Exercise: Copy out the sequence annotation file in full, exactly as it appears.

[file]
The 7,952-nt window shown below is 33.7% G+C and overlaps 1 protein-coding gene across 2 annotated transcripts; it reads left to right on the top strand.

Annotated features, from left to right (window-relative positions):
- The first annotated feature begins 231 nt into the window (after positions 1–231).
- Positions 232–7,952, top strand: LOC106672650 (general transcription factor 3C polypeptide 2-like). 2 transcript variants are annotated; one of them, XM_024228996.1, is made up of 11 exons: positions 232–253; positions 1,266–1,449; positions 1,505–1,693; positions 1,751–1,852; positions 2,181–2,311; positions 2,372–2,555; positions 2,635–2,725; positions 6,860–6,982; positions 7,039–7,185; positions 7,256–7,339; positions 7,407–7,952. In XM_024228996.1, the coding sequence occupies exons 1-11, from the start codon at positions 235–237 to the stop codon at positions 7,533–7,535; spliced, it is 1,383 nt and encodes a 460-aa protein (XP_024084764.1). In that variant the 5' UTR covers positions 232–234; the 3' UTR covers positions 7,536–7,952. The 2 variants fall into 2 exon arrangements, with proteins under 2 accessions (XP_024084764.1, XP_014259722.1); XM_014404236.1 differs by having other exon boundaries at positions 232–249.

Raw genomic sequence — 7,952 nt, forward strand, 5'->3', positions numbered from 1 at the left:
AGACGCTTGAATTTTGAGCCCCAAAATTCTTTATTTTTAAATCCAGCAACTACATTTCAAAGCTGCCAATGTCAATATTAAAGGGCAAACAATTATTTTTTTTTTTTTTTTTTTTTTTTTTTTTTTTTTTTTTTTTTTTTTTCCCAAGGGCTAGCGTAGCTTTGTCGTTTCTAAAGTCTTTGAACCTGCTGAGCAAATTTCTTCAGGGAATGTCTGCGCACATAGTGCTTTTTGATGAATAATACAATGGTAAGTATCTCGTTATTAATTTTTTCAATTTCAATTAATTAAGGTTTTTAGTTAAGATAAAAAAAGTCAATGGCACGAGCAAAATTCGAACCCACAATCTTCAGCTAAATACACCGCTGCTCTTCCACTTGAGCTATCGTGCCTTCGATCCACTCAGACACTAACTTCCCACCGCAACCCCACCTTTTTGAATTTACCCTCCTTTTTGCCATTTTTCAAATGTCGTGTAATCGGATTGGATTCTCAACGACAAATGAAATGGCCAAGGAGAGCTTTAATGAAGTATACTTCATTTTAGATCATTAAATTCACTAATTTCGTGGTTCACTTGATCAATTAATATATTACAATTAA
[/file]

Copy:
The 7,952-nt window shown below is 33.7% G+C and overlaps 1 protein-coding gene across 2 annotated transcripts; it reads left to right on the top strand.

Annotated features, from left to right (window-relative positions):
- The first annotated feature begins 231 nt into the window (after positions 1–231).
- Positions 232–7,952, top strand: LOC106672650 (general transcription factor 3C polypeptide 2-like). 2 transcript variants are annotated; one of them, XM_024228996.1, is made up of 11 exons: positions 232–253; positions 1,266–1,449; positions 1,505–1,693; positions 1,751–1,852; positions 2,181–2,311; positions 2,372–2,555; positions 2,635–2,725; positions 6,860–6,982; positions 7,039–7,185; positions 7,256–7,339; positions 7,407–7,952. In XM_024228996.1, the coding sequence occupies exons 1-11, from the start codon at positions 235–237 to the stop codon at positions 7,533–7,535; spliced, it is 1,383 nt and encodes a 460-aa protein (XP_024084764.1). In that variant the 5' UTR covers positions 232–234; the 3' UTR covers positions 7,536–7,952. The 2 variants fall into 2 exon arrangements, with proteins under 2 accessions (XP_024084764.1, XP_014259722.1); XM_014404236.1 differs by having other exon boundaries at positions 232–249.

Raw genomic sequence — 7,952 nt, forward strand, 5'->3', positions numbered from 1 at the left:
AGACGCTTGAATTTTGAGCCCCAAAATTCTTTATTTTTAAATCCAGCAACTACATTTCAAAGCTGCCAATGTCAATATTAAAGGGCAAACAATTATTTTTTTTTTTTTTTTTTTTTTTTTTTTTTTTTTTTTTTTTTTTTTTCCCAAGGGCTAGCGTAGCTTTGTCGTTTCTAAAGTCTTTGAACCTGCTGAGCAAATTTCTTCAGGGAATGTCTGCGCACATAGTGCTTTTTGATGAATAATACAATGGTAAGTATCTCGTTATTAATTTTTTCAATTTCAATTAATTAAGGTTTTTAGTTAAGATAAAAAAAGTCAATGGCACGAGCAAAATTCGAACCCACAATCTTCAGCTAAATACACCGCTGCTCTTCCACTTGAGCTATCGTGCCTTCGATCCACTCAGACACTAACTTCCCACCGCAACCCCACCTTTTTGAATTTACCCTCCTTTTTGCCATTTTTCAAATGTCGTGTAATCGGATTGGATTCTCAACGACAAATGAAATGGCCAAGGAGAGCTTTAATGAAGTATACTTCATTTTAGATCATTAAATTCACTAATTTCGTGGTTCACTTGATCAATTAATATATTACAATTAA